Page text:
16 Apr Kirkus Review
A journalist and a financier find it difficult to balance their careers with their relationship.
Helen Gibbs, a British journalist, meets half-French, half-American Christopher Delavaux on a secluded beach in Mexico, where she’s writing a profile and he’s on vacation before starting his own investment firm. Christopher’s work will have him based in London, and the two begin a relationship and soon marry. Though besotted with Christopher, Helen often feels out of place during the many dinners they attend with high-society people and other potential clients. Helen and Christoper are immersed in their careers, and though their work allows them to travel both together and individually to fascinating locations such as Saint-Tropez, Milan, and Tangier, they each grapple with the question of what it would mean to be fully present in their marriage, without the shadow of work overhanging. Tension increases when, during one of Christopher’s absences, Helen discovers she’s pregnant and has a miscarriage and again when Christopher’s business partner, Marc, exposes their firm to an extended ethics investigation. Thornton (Charleston, 2014) has created an immersive world; the prose has a subtle intensity, especially as Helen begins to feel more alienated from Christopher and under pressure to find something within her writing to sustain her. At the heart of this novel is an extended meditation on whether it’s possible to maintain individuality within a marriage or if an insistence on holding back will ultimately weaken the relationship beyond repair.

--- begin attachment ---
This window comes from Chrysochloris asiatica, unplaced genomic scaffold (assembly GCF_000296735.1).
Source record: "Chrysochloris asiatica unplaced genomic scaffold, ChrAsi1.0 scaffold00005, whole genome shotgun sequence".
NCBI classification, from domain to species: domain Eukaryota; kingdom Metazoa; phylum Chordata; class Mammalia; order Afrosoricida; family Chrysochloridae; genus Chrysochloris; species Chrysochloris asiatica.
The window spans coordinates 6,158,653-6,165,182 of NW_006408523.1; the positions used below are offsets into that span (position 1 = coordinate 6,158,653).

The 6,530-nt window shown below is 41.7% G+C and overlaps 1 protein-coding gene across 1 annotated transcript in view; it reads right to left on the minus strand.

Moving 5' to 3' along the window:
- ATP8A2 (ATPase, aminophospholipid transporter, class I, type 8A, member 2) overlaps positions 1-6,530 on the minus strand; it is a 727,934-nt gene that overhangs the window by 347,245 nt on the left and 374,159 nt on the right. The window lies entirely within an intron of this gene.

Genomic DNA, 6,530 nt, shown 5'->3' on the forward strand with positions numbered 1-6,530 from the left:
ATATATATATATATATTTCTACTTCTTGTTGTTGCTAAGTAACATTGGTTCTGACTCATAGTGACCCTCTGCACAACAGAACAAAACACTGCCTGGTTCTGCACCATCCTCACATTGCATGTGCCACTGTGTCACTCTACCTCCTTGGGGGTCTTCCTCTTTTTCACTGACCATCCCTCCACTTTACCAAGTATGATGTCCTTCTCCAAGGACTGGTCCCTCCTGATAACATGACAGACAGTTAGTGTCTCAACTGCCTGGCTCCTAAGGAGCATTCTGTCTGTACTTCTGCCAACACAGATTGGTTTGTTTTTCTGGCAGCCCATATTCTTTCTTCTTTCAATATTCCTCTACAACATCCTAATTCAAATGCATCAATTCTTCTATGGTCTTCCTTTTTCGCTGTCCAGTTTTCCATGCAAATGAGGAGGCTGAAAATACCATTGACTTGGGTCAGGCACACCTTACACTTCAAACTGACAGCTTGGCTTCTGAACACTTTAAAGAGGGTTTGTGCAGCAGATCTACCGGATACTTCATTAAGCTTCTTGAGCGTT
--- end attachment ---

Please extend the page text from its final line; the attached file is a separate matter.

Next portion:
A contemplative and absorbing novel with hidden depth.